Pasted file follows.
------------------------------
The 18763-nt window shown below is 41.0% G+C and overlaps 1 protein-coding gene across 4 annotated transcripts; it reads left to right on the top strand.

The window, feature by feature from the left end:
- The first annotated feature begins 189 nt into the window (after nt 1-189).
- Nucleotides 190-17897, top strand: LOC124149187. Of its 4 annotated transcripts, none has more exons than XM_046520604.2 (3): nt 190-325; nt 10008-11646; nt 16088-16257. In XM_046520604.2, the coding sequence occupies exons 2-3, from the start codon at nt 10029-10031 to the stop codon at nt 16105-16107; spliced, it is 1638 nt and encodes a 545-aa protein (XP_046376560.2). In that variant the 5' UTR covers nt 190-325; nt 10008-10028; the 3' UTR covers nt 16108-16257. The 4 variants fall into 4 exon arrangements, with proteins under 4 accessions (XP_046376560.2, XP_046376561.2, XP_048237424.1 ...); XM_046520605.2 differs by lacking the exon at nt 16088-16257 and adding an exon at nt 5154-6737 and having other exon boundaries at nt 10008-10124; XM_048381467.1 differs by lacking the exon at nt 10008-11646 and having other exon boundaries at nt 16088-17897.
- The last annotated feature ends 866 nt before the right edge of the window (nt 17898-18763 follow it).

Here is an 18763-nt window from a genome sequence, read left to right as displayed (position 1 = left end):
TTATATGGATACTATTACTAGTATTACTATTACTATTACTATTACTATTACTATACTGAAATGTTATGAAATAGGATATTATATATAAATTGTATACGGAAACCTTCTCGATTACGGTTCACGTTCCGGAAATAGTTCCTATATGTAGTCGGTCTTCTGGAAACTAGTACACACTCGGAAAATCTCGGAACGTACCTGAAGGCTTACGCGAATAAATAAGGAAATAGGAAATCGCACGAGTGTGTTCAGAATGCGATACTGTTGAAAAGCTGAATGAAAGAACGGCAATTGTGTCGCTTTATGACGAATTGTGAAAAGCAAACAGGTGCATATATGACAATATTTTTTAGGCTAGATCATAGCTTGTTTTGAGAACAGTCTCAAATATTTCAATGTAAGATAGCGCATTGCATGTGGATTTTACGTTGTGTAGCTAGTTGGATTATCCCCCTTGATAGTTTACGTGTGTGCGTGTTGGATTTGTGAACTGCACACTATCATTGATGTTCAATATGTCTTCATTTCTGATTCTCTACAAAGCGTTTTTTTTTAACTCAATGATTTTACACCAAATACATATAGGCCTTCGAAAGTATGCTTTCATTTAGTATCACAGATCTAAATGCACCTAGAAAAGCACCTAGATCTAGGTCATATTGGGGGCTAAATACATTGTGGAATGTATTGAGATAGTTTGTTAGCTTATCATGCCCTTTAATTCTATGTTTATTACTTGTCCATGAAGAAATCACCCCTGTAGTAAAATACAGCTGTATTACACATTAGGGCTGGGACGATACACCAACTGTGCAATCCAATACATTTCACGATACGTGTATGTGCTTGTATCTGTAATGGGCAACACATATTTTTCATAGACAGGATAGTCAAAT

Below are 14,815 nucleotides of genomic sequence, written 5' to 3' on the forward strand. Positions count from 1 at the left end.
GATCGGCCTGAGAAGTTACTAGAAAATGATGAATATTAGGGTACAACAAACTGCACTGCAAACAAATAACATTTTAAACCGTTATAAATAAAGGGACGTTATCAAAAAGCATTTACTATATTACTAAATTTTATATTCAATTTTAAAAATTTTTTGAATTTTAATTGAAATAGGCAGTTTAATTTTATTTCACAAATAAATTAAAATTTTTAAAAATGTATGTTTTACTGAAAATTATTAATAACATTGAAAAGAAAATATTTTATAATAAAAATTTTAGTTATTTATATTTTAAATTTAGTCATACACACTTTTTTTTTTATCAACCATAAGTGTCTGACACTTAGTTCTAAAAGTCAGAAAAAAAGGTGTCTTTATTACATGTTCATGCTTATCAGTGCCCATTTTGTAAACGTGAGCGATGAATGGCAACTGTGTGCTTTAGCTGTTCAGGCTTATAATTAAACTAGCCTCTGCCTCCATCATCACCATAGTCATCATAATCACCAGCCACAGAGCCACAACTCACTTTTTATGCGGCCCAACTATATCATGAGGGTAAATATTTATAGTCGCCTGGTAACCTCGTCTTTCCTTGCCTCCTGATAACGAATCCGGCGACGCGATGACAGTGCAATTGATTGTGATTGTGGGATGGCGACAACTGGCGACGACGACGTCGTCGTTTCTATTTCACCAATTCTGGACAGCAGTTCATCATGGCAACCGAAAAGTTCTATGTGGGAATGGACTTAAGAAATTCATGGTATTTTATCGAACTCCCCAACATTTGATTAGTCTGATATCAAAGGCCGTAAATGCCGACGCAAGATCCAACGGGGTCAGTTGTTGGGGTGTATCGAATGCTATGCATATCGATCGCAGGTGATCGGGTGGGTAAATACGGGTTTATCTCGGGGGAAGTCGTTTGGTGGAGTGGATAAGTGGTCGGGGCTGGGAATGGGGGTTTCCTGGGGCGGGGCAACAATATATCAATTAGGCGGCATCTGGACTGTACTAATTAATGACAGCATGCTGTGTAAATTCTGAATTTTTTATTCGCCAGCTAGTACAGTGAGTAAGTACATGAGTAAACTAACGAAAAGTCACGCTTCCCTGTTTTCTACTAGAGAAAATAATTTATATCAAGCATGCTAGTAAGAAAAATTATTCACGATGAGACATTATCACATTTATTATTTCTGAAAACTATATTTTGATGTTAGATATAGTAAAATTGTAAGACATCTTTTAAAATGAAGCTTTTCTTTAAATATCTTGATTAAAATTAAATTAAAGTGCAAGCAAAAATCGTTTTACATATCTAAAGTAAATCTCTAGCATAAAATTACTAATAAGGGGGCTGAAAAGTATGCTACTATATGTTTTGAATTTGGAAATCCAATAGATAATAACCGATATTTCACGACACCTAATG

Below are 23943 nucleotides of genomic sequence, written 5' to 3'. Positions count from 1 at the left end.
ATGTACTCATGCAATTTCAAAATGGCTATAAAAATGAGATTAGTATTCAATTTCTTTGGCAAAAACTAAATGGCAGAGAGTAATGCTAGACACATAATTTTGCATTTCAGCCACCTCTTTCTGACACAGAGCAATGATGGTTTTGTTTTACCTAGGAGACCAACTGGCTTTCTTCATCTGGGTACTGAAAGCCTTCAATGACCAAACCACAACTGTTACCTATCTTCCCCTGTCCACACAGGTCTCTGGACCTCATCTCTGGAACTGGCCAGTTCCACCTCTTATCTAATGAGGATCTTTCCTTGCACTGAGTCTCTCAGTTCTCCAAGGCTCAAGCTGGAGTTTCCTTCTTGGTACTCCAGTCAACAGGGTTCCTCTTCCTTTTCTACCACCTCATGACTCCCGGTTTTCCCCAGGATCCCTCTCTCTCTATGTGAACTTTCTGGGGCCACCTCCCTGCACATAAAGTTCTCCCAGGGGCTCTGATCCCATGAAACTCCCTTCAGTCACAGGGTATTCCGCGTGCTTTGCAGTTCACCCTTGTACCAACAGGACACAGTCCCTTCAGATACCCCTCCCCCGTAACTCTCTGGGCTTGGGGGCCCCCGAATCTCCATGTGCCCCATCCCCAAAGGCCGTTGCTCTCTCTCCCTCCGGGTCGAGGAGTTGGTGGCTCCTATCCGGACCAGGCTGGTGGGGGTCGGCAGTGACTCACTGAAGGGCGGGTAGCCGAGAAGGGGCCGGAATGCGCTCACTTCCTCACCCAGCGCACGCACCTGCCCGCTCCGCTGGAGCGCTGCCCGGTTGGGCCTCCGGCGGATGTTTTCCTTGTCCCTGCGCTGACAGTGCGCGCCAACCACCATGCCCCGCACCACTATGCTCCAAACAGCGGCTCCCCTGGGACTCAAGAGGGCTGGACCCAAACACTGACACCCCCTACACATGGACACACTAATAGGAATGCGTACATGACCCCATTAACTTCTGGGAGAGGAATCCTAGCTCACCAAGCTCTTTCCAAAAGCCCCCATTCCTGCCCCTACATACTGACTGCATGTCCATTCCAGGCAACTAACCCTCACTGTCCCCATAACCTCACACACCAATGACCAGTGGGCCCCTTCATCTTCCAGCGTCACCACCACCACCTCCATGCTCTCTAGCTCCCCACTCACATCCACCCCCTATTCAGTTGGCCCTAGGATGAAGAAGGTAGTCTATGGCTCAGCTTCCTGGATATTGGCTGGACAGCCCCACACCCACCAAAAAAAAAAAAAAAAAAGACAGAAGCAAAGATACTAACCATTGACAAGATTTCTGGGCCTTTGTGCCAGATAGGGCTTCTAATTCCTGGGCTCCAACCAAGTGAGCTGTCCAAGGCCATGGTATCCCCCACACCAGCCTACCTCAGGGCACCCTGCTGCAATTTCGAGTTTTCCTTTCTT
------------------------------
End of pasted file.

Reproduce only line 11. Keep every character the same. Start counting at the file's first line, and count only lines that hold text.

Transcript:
ATGTACTCATGCAATTTCAAAATGGCTATAAAAATGAGATTAGTATTCAATTTCTTTGGCAAAAACTAAATGGCAGAGAGTAATGCTAGACACATAATTTTGCATTTCAGCCACCTCTTTCTGACACAGAGCAATGATGGTTTTGTTTTACCTAGGAGACCAACTGGCTTTCTTCATCTGGGTACTGAAAGCCTTCAATGACCAAACCACAACTGTTACCTATCTTCCCCTGTCCACACAGGTCTCTGGACCTCATCTCTGGAACTGGCCAGTTCCACCTCTTATCTAATGAGGATCTTTCCTTGCACTGAGTCTCTCAGTTCTCCAAGGCTCAAGCTGGAGTTTCCTTCTTGGTACTCCAGTCAACAGGGTTCCTCTTCCTTTTCTACCACCTCATGACTCCCGGTTTTCCCCAGGATCCCTCTCTCTCTATGTGAACTTTCTGGGGCCACCTCCCTGCACATAAAGTTCTCCCAGGGGCTCTGATCCCATGAAACTCCCTTCAGTCACAGGGTATTCCGCGTGCTTTGCAGTTCACCCTTGTACCAACAGGACACAGTCCCTTCAGATACCCCTCCCCCGTAACTCTCTGGGCTTGGGGGCCCCCGAATCTCCATGTGCCCCATCCCCAAAGGCCGTTGCTCTCTCTCCCTCCGGGTCGAGGAGTTGGTGGCTCCTATCCGGACCAGGCTGGTGGGGGTCGGCAGTGACTCACTGAAGGGCGGGTAGCCGAGAAGGGGCCGGAATGCGCTCACTTCCTCACCCAGCGCACGCACCTGCCCGCTCCGCTGGAGCGCTGCCCGGTTGGGCCTCCGGCGGATGTTTTCCTTGTCCCTGCGCTGACAGTGCGCGCCAACCACCATGCCCCGCACCACTATGCTCCAAACAGCGGCTCCCCTGGGACTCAAGAGGGCTGGACCCAAACACTGACACCCCCTACACATGGACACACTAATAGGAATGCGTACATGACCCCATTAACTTCTGGGAGAGGAATCCTAGCTCACCAAGCTCTTTCCAAAAGCCCCCATTCCTGCCCCTACATACTGACTGCATGTCCATTCCAGGCAACTAACCCTCACTGTCCCCATAACCTCACACACCAATGACCAGTGGGCCCCTTCATCTTCCAGCGTCACCACCACCACCTCCATGCTCTCTAGCTCCCCACTCACATCCACCCCCTATTCAGTTGGCCCTAGGATGAAGAAGGTAGTCTATGGCTCAGCTTCCTGGATATTGGCTGGACAGCCCCACACCCACCAAAAAAAAAAAAAAAAAAGACAGAAGCAAAGATACTAACCATTGACAAGATTTCTGGGCCTTTGTGCCAGATAGGGCTTCTAATTCCTGGGCTCCAACCAAGTGAGCTGTCCAAGGCCATGGTATCCCCCACACCAGCCTACCTCAGGGCACCCTGCTGCAATTTCGAGTTTTCCTTTCTT